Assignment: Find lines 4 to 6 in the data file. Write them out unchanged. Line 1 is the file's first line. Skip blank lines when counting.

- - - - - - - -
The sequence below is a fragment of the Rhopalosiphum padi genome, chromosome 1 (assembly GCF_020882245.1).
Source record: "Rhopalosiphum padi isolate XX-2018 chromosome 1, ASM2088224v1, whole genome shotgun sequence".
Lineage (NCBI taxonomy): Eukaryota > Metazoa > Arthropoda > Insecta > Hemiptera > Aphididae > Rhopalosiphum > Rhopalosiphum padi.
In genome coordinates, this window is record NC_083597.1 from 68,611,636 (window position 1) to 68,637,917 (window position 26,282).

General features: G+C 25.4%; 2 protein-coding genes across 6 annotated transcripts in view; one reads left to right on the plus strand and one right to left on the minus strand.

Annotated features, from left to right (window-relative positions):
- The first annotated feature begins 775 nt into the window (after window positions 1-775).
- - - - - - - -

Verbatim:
In genome coordinates, this window is record NC_083597.1 from 68,611,636 (window position 1) to 68,637,917 (window position 26,282).

General features: G+C 25.4%; 2 protein-coding genes across 6 annotated transcripts in view; one reads left to right on the plus strand and one right to left on the minus strand.

Annotated features, from left to right (window-relative positions):